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Burnout: When our work makes us ill

Thanks to modern medicine, people in industrialised countries live longer than they used to. That’s partly due to improved healthcare, a better diet and more appropriate working conditions. However, now more often than ever good working conditions seem to be turning against us.

Burnout, a term used to describe emotional exhaustion, is an increasingly discussed phenomenon.

Workers in many developing countries are still fighting for legislation on working hours and for protection from toxic substances or noise in the workplace. For instance, there is still no universal healthcare for workers in Chile. While these issues are a thing of the past for industrialised countries, recent studies have shown that even if occupational health and safety standards are high, work can still make us ill – only in other ways.

Burnout through lack of appreciation

Workers make an effort to do their very best every day, but many cannot help but wonder whether their jobs will still be there in a year’s time. Can they move up to a better position that corresponds to their qualifications? Are they being paid appropriately? Are their supervisors acknowledging their good work? ‘All of these aspects relate to rewards, of which employees often do not get enough. That is one of the reasons why depression is on the rise in industrialised countries,’ explains Professor Johannes Siegrist, director of the Institute for Medical Sociology in Düsseldorf. Depression is often described as emotional exhaustion or burnout. However, there is no clear definition of what constitutes burnout, and it is not a diagnosis in itself. Burnout can also be caused by depression, which is indeed a serious illness. But what exactly causes depression in people who have safe, well-regulated jobs? A lack of appreciation, says Professor Siegrist. ‘People find it hard to deal with their job performance not being adequately rewarded.’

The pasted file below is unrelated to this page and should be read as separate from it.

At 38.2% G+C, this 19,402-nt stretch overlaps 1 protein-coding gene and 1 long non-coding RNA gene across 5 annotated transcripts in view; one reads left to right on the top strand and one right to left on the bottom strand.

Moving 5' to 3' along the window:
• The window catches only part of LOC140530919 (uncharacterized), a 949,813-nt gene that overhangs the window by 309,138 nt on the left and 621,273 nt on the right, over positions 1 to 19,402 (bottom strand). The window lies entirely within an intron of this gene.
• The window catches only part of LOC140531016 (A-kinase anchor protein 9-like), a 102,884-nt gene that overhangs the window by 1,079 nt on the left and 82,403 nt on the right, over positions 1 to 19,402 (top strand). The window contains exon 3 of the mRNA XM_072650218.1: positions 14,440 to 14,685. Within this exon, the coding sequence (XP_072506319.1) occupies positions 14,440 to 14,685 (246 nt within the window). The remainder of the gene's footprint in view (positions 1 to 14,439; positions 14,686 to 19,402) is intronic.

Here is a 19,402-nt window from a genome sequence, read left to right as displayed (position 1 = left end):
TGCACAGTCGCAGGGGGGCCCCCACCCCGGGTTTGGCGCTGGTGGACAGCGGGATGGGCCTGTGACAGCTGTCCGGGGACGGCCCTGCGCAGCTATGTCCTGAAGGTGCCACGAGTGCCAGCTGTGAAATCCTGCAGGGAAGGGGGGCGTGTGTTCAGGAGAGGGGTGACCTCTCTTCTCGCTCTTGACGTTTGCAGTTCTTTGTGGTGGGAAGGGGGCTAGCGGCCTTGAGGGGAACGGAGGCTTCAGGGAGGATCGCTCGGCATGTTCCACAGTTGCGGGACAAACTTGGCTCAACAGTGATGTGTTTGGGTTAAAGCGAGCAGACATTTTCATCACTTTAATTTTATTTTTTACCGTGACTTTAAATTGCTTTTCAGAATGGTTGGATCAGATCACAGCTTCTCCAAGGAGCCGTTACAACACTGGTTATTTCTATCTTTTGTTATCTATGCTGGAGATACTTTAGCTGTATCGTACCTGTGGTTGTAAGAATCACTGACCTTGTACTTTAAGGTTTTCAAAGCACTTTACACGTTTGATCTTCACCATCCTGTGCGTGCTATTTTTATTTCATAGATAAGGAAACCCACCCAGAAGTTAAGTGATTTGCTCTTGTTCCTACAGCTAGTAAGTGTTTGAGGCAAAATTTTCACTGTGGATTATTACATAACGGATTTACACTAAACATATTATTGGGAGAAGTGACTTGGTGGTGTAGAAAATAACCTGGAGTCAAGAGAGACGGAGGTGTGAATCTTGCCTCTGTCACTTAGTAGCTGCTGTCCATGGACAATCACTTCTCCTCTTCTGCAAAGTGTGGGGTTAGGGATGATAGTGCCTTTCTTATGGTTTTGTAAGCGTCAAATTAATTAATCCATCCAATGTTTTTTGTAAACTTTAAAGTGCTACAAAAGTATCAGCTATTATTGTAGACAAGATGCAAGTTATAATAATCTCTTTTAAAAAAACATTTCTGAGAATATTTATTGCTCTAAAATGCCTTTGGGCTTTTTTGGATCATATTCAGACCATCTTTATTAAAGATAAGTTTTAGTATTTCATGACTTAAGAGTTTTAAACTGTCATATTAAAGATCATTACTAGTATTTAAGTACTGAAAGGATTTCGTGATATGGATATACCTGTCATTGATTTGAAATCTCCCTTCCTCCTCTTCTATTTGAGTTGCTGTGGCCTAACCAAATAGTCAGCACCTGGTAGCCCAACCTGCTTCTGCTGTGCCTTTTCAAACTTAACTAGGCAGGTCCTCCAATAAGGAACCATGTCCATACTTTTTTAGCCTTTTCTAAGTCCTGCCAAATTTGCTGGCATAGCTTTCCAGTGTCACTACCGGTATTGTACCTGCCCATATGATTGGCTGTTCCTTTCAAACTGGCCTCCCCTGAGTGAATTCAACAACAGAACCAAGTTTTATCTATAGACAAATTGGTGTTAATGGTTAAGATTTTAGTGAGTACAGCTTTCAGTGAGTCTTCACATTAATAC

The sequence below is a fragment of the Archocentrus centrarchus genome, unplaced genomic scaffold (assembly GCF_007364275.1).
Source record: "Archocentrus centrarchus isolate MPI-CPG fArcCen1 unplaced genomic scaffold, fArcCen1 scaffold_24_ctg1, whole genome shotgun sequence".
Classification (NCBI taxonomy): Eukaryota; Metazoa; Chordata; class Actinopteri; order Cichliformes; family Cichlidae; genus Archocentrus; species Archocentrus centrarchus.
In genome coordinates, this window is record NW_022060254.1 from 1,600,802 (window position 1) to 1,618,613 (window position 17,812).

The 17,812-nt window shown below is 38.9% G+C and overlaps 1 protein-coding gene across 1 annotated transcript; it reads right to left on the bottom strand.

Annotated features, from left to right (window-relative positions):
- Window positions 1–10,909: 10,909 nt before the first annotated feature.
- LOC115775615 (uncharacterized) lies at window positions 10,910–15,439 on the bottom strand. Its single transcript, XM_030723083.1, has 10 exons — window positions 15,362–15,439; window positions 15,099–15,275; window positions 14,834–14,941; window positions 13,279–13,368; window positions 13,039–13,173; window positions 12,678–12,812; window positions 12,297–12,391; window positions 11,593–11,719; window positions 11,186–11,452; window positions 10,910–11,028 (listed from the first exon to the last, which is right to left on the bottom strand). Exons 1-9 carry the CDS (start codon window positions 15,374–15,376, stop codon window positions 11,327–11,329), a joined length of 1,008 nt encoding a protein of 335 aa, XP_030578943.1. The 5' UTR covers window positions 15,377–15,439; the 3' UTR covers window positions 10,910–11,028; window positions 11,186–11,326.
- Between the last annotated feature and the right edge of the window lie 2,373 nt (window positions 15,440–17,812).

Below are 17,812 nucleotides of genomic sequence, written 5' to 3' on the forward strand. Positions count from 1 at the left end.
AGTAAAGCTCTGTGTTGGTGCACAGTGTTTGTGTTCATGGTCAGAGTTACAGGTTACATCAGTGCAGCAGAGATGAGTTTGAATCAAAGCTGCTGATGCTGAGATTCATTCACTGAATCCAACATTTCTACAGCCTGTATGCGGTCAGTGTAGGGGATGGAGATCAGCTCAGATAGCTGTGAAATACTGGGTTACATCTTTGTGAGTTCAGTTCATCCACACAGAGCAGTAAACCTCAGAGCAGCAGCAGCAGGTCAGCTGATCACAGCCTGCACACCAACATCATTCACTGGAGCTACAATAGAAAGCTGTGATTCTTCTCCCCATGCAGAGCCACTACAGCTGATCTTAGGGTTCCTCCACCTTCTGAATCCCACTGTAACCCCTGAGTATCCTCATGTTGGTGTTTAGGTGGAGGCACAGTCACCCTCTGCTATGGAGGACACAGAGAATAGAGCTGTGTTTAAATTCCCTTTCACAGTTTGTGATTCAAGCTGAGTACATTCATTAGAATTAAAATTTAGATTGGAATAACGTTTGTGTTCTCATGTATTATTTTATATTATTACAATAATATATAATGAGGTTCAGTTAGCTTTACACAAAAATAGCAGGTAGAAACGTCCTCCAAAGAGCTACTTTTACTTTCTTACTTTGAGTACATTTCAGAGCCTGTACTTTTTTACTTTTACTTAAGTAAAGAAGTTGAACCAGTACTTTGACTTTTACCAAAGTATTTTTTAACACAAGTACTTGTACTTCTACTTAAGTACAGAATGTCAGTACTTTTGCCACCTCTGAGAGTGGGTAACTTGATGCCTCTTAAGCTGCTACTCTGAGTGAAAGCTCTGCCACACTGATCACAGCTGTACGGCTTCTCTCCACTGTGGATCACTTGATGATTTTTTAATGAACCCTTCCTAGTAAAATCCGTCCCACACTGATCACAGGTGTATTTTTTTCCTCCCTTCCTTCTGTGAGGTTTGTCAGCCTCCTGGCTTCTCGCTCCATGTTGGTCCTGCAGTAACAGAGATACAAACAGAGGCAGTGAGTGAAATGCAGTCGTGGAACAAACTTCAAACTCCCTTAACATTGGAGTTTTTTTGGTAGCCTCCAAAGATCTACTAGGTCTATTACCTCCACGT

Burnout and education

Around the world, many people with little or no formal training work in basic jobs but under harsh conditions. Their bodies wear down and their life expectancy is lower than that of well-educated workers. Stress researchers have found that the link between poor education, short life expectancy and depression is maintained even if working conditions improve. ‘The less educated workers are, the more they suffer from an imbalance between major physical exertion and low wages,’ says the medical sociologist. That’s true for people in both developing countries and in the industrialised world. In the worst case, even employees working in a state-of-the-art environment can fall ill and suffer burnout.

What can be done? Besides improving working conditions and workers’ qualifications, the way people interact at work – notably the way managers treat their staff – has to be addressed too. ‘It’s rare to be praised. For many managers it’s normal not to praise their staff. It would be quite simple to change that,’ suggests Johannes Siegrist. Burnout can be prevented in other ways as well. Workers could be given more freedom to take their own decisions, they could be given recognition for their work, they could be paid a fair wage, and they could improve their position in society. All these changes can go a long way towards preventing emotional exhaustion.

Burnout: a luxury problem?

Is burnout only an issue for wealthy countries? Tell us how burnout is dealt with in your country. Is it even a problem? What kinds of issues are faced by workers in your country?

November 2011

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